Unbelievable patriots and they were unbelievable patriots and are.


HUNT: What is your -- I mean, having been there on the day, what is your reaction?

KILDEE: I have a personal physical reaction when I hear stuff like that, they are not patriots. They are domestic terrorists who attacked the United States Capitol and intended to do great harm, and resulted in the deaths and severe injuries for many people in the Capitol police. Anyone who believes those people are patriots, anyone who believes that is completely deranged.

This is not good for our country going forward because it endorses the same behavior that in the wake of January 6, Democrats and Republicans decried, I expect this from Donald Trump. What's more disturbing to me is so many of my Republican colleagues now are sort of sitting on their hands looking at their phones, staring down when the president makes these sorts of comments.


You know, I think of the reaction that Kevin McCarthy had in the hour or two after the attack as compared to the reaction he had after, you know, flying to Mar-a-Lago and making up with the president. This can't be acceptable behavior in the United States, and the fact that so many people, not just him, I expect this from him, but the fact that so many of my colleagues, for short-term political gain seem willing to normalize violent -- a violent attack against not just us but themselves included, the long view of history will not treat people who take that position very well.

HUNT: It's -- I mean, it's -- it's -- to certain extent kind of like living in a warped, like I -- I struggled to reconcile what I saw with my own eyes experienced that day with how people now talk about it.

Let's briefly talk about one person who hasn't done this and that is Mike Pence, his former vice president. He actually came out and said -- well, he talked about this exact question, this January 6 hostages question.

Can we show what Mike Pence had to say?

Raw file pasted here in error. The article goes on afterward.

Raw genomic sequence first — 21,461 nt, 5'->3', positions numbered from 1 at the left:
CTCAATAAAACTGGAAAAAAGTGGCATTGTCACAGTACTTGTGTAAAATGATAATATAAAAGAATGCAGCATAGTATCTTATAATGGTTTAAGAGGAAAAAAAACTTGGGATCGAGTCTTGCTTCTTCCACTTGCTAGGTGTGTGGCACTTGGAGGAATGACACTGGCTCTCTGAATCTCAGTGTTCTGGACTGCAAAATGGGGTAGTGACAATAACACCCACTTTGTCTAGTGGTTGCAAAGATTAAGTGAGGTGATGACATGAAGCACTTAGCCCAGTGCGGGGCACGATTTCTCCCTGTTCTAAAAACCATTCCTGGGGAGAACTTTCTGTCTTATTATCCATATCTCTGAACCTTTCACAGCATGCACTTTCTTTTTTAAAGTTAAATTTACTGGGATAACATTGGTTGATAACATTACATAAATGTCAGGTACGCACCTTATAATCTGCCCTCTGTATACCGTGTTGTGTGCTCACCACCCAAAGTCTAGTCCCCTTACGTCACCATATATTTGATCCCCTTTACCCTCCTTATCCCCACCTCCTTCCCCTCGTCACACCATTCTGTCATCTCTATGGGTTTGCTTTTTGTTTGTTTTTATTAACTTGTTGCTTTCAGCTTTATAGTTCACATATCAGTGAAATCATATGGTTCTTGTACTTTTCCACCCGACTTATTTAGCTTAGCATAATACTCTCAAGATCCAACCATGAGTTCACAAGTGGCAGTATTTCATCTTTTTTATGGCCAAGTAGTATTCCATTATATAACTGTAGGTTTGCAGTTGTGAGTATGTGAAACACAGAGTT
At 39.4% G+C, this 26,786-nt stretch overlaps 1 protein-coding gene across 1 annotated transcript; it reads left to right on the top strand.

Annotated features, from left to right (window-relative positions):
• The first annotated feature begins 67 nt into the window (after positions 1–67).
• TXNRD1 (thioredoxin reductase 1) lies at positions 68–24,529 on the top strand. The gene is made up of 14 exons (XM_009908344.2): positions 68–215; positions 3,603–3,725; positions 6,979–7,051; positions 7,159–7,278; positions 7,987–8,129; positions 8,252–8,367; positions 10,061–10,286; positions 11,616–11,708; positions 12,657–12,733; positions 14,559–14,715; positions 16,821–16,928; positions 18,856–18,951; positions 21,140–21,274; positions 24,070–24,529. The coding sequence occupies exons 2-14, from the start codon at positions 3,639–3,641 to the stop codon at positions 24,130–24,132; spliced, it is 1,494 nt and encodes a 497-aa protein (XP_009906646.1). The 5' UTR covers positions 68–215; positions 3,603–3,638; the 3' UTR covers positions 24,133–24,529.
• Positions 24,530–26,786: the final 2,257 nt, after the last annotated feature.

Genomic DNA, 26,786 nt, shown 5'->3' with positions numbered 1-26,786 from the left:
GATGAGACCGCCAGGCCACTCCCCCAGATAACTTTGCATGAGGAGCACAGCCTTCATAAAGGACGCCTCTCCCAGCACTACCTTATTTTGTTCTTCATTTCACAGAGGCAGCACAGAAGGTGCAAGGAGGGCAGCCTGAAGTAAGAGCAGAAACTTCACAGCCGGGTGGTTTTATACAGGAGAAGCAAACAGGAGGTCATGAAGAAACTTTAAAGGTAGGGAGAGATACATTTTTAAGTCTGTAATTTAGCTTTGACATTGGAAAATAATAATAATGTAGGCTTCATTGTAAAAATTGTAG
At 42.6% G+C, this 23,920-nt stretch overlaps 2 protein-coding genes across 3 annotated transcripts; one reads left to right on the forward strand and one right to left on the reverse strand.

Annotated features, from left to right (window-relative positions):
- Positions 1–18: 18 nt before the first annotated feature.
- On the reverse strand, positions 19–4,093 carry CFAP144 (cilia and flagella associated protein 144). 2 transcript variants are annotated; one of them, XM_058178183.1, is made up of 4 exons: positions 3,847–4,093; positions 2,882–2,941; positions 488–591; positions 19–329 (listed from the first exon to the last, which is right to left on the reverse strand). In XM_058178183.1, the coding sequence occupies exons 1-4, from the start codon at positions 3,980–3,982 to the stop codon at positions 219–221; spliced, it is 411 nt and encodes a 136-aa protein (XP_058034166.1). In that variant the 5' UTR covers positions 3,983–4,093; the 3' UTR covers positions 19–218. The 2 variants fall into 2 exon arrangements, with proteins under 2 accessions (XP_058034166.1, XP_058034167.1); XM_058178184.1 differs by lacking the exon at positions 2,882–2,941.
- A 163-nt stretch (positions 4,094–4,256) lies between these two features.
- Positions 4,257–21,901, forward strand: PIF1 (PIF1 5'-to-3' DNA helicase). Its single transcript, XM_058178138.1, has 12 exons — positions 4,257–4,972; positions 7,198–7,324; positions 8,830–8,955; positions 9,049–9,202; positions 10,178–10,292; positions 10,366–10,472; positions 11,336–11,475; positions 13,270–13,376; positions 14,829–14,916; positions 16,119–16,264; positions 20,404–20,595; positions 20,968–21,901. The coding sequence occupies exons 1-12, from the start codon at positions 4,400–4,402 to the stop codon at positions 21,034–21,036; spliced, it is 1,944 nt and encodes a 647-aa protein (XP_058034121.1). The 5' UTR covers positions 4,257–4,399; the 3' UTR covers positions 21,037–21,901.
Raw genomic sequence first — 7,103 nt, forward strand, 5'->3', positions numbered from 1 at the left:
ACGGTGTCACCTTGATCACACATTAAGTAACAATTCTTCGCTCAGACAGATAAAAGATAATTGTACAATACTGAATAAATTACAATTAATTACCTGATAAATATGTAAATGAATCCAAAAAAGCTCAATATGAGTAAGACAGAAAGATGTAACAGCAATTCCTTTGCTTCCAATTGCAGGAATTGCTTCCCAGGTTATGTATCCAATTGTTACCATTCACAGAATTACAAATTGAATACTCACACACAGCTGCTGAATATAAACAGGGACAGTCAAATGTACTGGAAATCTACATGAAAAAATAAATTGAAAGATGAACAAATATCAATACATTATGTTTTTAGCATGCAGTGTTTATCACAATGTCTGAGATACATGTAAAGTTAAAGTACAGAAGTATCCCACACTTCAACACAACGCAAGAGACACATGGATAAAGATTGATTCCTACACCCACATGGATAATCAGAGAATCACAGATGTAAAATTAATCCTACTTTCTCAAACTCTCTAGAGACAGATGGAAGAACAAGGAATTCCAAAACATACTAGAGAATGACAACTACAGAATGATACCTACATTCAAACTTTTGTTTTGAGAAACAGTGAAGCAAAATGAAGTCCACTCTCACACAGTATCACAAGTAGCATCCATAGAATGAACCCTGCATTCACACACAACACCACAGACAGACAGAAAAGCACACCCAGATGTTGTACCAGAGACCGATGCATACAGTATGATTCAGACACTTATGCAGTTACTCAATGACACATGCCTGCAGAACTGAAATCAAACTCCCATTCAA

MIKE PENCE, FORMER U.S. VICE PRESIDENT: Well, I think it's very unfortunate at a time that there are American hostages being held in Gaza that the president or any other leaders would refer to people that are moving through our justice system as hostages. And it's just -- it's just unacceptable.


HUNT: Your reaction to Pence?

KILDEE: Well, you know, of course, I have policy disagreements with him, but I have great respect for him for what he just said and for what he'd done on January 6. That's patriotism.

Patriotism doesn't require us to agree on the issues, but it does require that we have greater love and honor for our country and its Constitution than we do for our own narrow interests.

And I never served with Mike Pence other than when he was vice president. But to go back to my earlier point, a longer view of history will treat Mike Pence very well for what he did on January 6 and for his willingness to say what he just said.

HUNT: Congressman, I really appreciate the conversation. I also appreciate your willingness to hang while we continue to have this broader conversation with our panel.

Another thing I want to bring into this conversation, and is something that it's taken us the whole show to get to because there's been so much material from former President Trump.

But over the weekend, he also on Truth Social said that Liz Cheney, who was, of course, the head of the Select Committee on January 6, should go to jail. He wrote, quote: She should go to jail along with the rest of the unselect committee. He was re-sharing something from John Solomon, a right-wing writer who was writing about the Secret Service agent that supposedly contradicts Cassidy Hutchinson's testimony here.

Lulu, she should go to jail. It's like Hillary Clinton should go to jail. Liz Cheney should go to jail, raises quite the specter in the event that he is actually reelected.